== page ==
A country mansion once on the Upper West Side

Picture today’s Upper West Side as it was in the late 18th century, when it was known as the rural village of Bloomingdale and filled with acres of meadows, streams, and wildflowers.

And towering over the landscape on a hill near Columbus Avenue and 91st street was the Apthorp Mansion (below, how it looked in 1790, according to a 1907 drawing).

Constructed in 1764 by wealthy Loyalist Charles Apthorp, the mansion, called Elmwood for its gorgeous trees, was conceded to be “the finest house on the island,” writes Peter Salwen in Upper West Side Story.

A newspaper ad for the property from 1780, reprinted in Upper West Side Story, reveals its loveliness:

“…about 300 acres of choice rich land, chiefly meadow, in good order, on which are two very fine orchards of the best fruit. . . . An exceedingly good house, elegantly furnished, commanding beautiful prospects of the East and North-Rivers, on the latter of which the estate is bounded.”

The house survived the Revolutionary War (it was in the middle of a battleground, after all) and Apthorp was charged with treason. After his 1797 death, his 10 children divided and sold off the land.

In the 19th century, some of the grounds became a popular picnic area called Elm Park. Finally the house itself met its end in 1891 (above), torn down to make way for 91st Street, as the village of Bloomingdale became part of the modern city.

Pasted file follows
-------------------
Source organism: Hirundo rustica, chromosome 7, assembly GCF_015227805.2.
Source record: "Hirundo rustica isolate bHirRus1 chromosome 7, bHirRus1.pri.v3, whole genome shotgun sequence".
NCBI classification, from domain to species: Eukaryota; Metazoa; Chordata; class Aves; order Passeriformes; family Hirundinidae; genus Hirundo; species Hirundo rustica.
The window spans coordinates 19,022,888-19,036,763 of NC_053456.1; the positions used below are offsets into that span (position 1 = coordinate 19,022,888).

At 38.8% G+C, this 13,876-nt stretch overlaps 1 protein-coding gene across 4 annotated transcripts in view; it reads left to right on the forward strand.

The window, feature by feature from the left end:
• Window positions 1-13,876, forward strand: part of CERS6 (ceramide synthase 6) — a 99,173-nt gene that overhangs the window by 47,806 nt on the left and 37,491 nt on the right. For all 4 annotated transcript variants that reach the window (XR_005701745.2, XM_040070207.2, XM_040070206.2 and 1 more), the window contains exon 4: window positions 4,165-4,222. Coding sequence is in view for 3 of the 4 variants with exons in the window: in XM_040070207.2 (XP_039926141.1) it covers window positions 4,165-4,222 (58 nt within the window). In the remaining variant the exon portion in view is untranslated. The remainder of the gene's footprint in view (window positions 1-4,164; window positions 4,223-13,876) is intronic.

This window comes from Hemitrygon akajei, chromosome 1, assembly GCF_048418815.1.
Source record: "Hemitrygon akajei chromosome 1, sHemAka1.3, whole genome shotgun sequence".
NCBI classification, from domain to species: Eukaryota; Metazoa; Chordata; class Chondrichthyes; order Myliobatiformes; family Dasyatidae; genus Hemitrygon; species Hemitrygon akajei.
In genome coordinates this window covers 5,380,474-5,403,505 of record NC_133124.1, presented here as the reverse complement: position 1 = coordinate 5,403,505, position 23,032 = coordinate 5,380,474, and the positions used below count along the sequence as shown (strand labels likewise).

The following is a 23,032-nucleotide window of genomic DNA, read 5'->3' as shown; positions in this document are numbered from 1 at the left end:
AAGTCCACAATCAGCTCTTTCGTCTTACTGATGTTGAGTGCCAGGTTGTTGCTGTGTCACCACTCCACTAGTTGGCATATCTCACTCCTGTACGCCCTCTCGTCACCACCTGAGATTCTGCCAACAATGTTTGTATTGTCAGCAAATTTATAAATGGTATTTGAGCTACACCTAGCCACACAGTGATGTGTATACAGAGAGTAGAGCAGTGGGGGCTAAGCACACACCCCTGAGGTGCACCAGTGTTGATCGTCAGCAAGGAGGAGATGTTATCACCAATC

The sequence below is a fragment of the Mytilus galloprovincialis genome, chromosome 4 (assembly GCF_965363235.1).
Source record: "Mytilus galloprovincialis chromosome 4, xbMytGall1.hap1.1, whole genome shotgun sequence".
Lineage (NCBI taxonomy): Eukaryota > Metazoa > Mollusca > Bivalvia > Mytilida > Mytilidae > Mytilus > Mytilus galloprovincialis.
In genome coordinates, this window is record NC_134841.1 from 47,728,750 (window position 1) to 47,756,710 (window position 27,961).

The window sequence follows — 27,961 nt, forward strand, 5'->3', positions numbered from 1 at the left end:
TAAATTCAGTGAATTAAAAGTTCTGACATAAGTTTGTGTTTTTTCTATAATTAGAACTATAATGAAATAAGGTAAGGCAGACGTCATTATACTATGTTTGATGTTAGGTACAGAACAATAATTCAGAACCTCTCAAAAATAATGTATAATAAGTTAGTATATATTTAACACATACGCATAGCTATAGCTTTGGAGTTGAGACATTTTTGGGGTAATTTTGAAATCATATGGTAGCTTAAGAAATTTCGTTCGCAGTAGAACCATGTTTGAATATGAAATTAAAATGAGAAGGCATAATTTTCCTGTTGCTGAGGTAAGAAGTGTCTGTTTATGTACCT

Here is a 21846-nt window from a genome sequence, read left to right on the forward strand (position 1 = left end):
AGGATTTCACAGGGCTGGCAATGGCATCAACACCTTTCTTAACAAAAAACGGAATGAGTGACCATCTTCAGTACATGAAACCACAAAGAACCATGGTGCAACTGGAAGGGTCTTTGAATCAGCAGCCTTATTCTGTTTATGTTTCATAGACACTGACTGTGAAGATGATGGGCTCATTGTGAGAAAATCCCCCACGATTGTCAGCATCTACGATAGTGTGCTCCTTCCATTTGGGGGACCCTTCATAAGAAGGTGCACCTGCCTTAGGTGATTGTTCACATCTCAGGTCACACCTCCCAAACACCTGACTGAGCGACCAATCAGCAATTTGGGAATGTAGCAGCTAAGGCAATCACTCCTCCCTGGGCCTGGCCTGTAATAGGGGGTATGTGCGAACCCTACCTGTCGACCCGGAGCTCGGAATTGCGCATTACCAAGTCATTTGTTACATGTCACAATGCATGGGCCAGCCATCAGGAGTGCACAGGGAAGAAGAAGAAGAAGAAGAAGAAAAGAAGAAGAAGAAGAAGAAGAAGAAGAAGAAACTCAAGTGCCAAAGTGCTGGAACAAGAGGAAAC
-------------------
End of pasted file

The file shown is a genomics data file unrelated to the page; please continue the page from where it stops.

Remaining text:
The mansion is commemorated by the beautiful circa-1909 apartment building the Apthorp, on Broadway between 78th and 79th Streets.

Tags: , , , , , , , , ,

9 Responses to “A country mansion once on the Upper West Side”

  1. T.J. Connick Says:

    Your recent post on the 1871 Orange Day massacre has a connection:

    In 1870 the Orangemen started their parade from headquarters, but marched uptown to Elm Park.

  2. wildnewyork Says:

    Yes, the Elm Park reference made me curious!

  3. BabyDave Says:

    Fascinating, thank you. I went to high school at the corner of 91st Street and Columbus Avenue and had no idea of this story.

  4. fivepointsguy Says:

    I agree; this is a new one on me. So, The Apthorp is named after a Loyalist! Such treason! : )

  5. paul ruoso Says:

    Fascinating is right. Thank you.

  6. Mary Ratcliffe Says:

    Additional info on the Apthorp house and a great deal more UWS history can be found on the W 75th St Block Association site at http://www.w75ba.org/roots.html

  7. wildnewyork Says:

    Fantastic resource–thank you MR.

  8. Meet the original Upper West Side old timers | Ephemeral New York Says:

    […] exactly did they gather to remember? The Apthorp farm for one, with its stately mansion. In 1908, the Apthorp apartment residence opened on West End Avenue and 78th […]

Leave a Reply

Fill in your details below or click an icon to log in:

WordPress.com Logo

You are commenting using your WordPress.com account. Log Out / Change )

Twitter picture

You are commenting using your Twitter account. Log Out / Change )

Facebook photo

You are commenting using your Facebook account. Log Out / Change )

Google+ photo

You are commenting using your Google+ account. Log Out / Change )

Connecting to %s

%d bloggers like this: